Chapter

Hanging On to Place: The Self-Reflexive Depths of Kelly Cherry's Fiction

Casey Clabough

in Inhabiting Contemporary Southern and Appalachian Literature

Published by University Press of Florida

Published in print August 2012 | ISBN: 9780813041735
Published online January 2013 | e-ISBN: 9780813043944 | DOI: http://dx.doi.org/10.5744/florida/9780813041735.003.0008
Hanging On to Place: The Self-Reflexive Depths of Kelly Cherry's Fiction

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Just as Cherry relates a meta-artistic understanding of Garrett's work that has only become evident after decades of development, Chappell accurately has recognized that the shadow work or implied reflection in Cherry's work most often is herself or the circumstances of her life abstracted for the purposes of art and the narrative at hand. In this way, the person who is the writer places herself, or aspects of herself, in the work in such a manner as to confuse the lines between author, authorial persona, and creative art, yet doing so to the collective benefit of that art, which, at least for writers like Cherry, remains the chief pursuit and endgame of all meaningful writing.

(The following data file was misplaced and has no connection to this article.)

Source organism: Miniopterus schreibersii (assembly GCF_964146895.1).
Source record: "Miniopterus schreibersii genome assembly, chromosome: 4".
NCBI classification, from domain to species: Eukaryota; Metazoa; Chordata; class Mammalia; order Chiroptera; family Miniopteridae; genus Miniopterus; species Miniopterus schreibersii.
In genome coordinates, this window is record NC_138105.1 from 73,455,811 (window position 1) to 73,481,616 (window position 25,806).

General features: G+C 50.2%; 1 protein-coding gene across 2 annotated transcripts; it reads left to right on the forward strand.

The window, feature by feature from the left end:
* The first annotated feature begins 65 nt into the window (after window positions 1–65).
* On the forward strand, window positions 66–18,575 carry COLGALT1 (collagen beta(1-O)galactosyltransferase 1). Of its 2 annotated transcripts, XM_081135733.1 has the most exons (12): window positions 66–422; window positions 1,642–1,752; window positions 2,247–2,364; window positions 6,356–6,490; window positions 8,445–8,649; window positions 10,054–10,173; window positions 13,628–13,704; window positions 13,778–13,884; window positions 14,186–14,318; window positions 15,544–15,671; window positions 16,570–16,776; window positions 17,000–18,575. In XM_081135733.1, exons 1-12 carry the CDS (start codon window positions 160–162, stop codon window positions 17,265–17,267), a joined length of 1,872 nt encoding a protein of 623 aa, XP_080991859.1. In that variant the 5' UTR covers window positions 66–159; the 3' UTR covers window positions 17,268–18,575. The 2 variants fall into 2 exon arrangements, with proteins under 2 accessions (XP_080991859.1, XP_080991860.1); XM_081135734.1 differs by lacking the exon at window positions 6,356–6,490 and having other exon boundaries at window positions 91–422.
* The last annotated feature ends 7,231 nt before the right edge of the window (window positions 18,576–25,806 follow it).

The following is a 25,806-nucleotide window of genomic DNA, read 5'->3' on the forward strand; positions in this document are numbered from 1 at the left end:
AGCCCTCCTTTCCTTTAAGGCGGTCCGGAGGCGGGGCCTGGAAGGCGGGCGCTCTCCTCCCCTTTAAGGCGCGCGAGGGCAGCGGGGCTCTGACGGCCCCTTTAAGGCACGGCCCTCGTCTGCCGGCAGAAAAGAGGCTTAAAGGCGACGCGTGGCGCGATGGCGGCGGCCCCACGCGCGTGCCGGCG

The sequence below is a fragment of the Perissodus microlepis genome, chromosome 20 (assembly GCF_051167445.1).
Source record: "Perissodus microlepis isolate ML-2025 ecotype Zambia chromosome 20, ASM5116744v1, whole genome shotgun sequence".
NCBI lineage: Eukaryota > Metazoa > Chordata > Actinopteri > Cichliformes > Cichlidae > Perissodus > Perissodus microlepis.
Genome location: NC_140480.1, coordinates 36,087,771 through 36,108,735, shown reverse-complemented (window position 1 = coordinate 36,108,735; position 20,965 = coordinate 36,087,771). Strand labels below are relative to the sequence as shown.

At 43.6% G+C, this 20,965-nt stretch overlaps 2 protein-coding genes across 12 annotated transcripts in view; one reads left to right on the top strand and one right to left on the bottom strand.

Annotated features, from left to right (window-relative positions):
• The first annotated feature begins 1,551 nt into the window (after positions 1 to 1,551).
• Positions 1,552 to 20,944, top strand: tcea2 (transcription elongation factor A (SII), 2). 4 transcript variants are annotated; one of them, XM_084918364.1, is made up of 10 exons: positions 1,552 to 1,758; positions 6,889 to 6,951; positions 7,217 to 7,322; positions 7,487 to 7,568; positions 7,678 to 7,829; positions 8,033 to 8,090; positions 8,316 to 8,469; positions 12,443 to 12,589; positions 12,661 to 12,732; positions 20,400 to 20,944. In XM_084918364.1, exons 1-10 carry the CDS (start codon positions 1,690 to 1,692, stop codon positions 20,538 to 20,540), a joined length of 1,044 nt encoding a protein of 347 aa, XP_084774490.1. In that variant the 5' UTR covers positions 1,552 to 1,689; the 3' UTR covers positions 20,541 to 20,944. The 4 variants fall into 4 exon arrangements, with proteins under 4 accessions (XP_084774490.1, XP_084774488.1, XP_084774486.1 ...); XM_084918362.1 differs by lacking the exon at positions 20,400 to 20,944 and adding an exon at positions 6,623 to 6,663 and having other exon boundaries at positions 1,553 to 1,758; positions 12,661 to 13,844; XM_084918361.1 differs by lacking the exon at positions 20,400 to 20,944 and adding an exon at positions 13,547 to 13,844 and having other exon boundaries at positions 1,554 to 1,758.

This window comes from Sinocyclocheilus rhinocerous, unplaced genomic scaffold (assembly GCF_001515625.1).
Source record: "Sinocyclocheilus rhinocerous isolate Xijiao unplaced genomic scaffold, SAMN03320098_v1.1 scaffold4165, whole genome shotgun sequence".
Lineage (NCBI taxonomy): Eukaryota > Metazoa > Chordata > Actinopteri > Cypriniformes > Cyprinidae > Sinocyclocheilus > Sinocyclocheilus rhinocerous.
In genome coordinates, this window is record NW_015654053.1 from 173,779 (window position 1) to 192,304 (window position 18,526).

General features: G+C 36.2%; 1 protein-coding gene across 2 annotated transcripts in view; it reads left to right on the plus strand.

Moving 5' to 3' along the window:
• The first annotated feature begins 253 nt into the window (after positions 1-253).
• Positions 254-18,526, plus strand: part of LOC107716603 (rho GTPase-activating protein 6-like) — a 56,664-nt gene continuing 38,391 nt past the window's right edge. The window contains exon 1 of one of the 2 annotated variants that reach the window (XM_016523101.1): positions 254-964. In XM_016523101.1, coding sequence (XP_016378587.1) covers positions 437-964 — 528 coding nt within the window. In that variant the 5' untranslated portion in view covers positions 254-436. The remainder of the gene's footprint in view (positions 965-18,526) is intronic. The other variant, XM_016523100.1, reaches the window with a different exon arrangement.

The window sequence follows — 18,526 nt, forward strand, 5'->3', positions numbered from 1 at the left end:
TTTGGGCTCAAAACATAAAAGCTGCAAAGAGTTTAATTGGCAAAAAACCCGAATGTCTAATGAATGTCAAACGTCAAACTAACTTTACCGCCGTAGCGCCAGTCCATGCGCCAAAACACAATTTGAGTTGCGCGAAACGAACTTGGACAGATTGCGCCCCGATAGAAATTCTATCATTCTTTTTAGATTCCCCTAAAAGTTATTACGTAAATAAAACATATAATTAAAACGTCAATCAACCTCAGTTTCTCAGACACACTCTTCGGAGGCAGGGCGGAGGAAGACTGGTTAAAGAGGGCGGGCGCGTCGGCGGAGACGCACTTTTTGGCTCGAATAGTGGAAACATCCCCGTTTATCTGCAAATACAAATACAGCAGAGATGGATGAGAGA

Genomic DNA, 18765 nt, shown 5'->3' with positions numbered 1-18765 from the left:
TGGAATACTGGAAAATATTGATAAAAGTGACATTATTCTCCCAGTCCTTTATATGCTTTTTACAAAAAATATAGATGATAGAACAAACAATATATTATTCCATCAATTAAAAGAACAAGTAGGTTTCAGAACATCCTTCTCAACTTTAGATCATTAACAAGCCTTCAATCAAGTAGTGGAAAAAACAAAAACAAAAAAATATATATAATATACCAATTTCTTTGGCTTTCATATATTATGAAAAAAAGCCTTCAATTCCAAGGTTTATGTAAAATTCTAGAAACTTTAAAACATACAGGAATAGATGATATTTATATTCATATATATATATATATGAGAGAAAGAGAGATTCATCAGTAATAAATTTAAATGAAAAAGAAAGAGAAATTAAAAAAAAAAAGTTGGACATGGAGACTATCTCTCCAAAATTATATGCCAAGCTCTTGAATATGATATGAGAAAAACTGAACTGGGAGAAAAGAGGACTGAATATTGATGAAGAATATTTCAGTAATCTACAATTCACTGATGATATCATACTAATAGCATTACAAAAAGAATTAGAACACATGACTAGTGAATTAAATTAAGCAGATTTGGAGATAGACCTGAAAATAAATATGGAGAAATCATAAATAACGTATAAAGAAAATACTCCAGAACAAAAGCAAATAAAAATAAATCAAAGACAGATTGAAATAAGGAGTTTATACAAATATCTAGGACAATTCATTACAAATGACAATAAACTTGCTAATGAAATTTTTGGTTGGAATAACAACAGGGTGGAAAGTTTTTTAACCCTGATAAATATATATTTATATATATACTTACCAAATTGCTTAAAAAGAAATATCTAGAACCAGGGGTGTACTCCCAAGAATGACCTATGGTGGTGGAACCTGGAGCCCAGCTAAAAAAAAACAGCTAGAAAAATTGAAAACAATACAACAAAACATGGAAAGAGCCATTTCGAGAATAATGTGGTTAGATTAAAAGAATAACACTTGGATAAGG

Keywords: meta-artistic understanding; authorial persona; narrative

Chapter.  5762 words. 

Subjects: Literary Studies (20th Century onwards)

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